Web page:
MF Husain, on self-imposed exile in Dubai, is still painting, but you are not in the picture
At 93, MF Husain still has deadlines. While other Masters grew old, and retired as confident legends, Husain, inarguably India’s most famous artist, still maintains a four-hour-a-day work schedule.
The artist, who divides time between London and Dubai, is in the midst of creating a swirl of canvases that he says are meant for three museums dedicated to, who else, MF Husain. The paintings are part of many projects commissioned by government schemes in the UAE and Qatar. He says they will be run by a private foundation manned by his children, and are not meant to be the property of any government.
Along with earlier works from his collection, the museums will hold new works-in-progress like a series on Arab history, and another on Hindi cinema, both of which are high-volume projects he plans to finish by next year. “I don’t do single canvases anymore,” says Husain. “I paint novels, a life-long commitment on a scale which only a museum can undertake.”
The so-called Husain museums have been planned for three cities: Abu Dhabi, Dubai and Doha. Husain went into permanent self-exile in Dubai in 2006 after a non-bailable arrest warrant was issued in a case against his Bharat Mata painting. Since then, he’s become a person of interest in the Gulf region’s growing arts and culture scene. There is a large clutch of serious buyers in the area, and a city like Abu Dhabi, for instance, is in the midst of remodelling itself from an oil bowl to the cultural centre of the region. Chasing that dream, the city has poured millions of dollars into buying art and building museums, including a version of the Louvre and the Guggenheim. Thanks to Husain’s productivity and his newfound benefactors, these ongoing projects are estimated to have thousands of his works, all of which he says are entrusted to his family. “I don’t need to give anything to the public anymore. There are thousands of my works in circulation, that is enough for now.”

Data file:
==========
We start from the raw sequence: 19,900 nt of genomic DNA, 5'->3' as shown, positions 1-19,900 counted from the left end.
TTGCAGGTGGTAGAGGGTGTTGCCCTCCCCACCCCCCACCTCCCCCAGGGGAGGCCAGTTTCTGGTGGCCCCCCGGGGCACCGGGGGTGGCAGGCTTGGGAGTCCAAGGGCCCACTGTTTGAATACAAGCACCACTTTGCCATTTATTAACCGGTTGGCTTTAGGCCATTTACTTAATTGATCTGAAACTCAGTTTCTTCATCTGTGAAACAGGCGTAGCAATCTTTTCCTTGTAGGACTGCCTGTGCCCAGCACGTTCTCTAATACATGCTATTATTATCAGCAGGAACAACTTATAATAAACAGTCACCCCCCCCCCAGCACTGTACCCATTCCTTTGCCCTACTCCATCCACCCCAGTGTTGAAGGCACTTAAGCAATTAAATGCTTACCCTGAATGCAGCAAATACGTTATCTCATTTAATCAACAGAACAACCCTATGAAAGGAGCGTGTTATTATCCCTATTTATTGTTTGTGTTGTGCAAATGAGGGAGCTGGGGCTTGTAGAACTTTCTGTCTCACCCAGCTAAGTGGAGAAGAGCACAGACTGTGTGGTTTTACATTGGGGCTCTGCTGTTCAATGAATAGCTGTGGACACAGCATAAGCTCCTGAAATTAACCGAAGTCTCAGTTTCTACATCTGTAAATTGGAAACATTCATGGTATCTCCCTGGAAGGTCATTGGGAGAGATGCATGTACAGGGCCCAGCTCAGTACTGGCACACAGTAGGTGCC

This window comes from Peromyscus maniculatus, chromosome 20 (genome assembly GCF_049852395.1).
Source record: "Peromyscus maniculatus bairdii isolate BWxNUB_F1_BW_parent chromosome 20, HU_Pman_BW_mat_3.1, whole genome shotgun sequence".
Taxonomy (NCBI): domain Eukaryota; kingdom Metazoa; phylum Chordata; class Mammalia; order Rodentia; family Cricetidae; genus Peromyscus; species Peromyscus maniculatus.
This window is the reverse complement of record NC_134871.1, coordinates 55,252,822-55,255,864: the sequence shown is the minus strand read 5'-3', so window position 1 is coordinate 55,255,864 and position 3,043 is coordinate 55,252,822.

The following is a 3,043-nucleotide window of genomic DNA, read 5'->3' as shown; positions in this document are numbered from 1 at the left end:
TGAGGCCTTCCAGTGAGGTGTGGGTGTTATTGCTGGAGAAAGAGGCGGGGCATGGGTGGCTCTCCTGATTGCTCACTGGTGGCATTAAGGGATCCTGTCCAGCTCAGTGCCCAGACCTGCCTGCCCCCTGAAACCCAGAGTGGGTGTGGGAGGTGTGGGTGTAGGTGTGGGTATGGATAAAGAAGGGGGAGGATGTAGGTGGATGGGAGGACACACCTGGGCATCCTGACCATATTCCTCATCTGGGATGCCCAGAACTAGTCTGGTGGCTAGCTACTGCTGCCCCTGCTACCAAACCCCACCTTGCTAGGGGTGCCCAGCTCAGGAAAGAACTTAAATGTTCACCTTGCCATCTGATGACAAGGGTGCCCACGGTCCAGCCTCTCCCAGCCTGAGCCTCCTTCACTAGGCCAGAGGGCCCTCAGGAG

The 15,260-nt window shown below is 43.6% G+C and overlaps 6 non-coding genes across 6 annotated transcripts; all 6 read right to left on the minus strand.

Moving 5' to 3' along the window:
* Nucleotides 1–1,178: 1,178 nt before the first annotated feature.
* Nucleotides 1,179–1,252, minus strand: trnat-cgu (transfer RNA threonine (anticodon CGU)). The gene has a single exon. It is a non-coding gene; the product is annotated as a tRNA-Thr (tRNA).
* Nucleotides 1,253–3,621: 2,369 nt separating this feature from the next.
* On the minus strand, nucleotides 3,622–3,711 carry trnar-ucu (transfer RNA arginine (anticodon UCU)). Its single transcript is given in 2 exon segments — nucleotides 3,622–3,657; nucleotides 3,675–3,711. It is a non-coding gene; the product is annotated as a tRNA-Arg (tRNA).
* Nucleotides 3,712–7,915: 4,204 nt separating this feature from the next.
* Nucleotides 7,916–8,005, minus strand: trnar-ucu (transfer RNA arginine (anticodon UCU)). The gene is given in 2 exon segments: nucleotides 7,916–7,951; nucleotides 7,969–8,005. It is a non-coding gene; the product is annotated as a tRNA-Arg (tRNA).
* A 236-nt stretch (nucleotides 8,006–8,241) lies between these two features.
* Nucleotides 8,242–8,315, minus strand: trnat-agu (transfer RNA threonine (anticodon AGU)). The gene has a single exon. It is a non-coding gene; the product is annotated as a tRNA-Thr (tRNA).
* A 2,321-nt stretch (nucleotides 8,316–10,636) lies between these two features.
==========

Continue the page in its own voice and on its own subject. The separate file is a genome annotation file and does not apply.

And he’s right on the money. Though the artist hasn’t sold works through a gallery in almost a decade, there are so many Husain paintings in circulation that there’s nary a Modern auction without the tried-and-tested Master. At the latest Sotheby’s Indian auction in London, older canvases from the 1960s and 1970s sold for five times their estimated value. Husain is at the head of the charge of Modernists whose prices have beaten the recessionary art slump. But critics point out that the demand is only for his pre-Gulf, even pre-1980s works. Perhaps there wouldn’t be as much interest in his millennial horses and Arabesques even if they weren’t interred in a museum somewhere. Anyway, he says, he doesn’t care. “God gave me good health and a long life, and I’m creating…”